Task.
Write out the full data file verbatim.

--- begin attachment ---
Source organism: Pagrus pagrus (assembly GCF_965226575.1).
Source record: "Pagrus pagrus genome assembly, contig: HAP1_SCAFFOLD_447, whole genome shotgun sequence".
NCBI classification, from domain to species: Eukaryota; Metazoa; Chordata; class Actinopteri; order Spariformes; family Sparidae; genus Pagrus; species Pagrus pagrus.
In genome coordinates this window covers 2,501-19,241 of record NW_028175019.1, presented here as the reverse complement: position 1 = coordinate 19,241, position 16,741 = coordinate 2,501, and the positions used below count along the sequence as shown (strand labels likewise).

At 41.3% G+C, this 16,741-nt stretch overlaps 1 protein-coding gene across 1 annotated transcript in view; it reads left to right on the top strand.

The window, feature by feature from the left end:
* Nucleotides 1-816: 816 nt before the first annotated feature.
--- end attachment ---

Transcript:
Source organism: Pagrus pagrus (assembly GCF_965226575.1).
Source record: "Pagrus pagrus genome assembly, contig: HAP1_SCAFFOLD_447, whole genome shotgun sequence".
NCBI classification, from domain to species: Eukaryota; Metazoa; Chordata; class Actinopteri; order Spariformes; family Sparidae; genus Pagrus; species Pagrus pagrus.
In genome coordinates this window covers 2,501-19,241 of record NW_028175019.1, presented here as the reverse complement: position 1 = coordinate 19,241, position 16,741 = coordinate 2,501, and the positions used below count along the sequence as shown (strand labels likewise).

At 41.3% G+C, this 16,741-nt stretch overlaps 1 protein-coding gene across 1 annotated transcript in view; it reads left to right on the top strand.

The window, feature by feature from the left end:
* Nucleotides 1-816: 816 nt before the first annotated feature.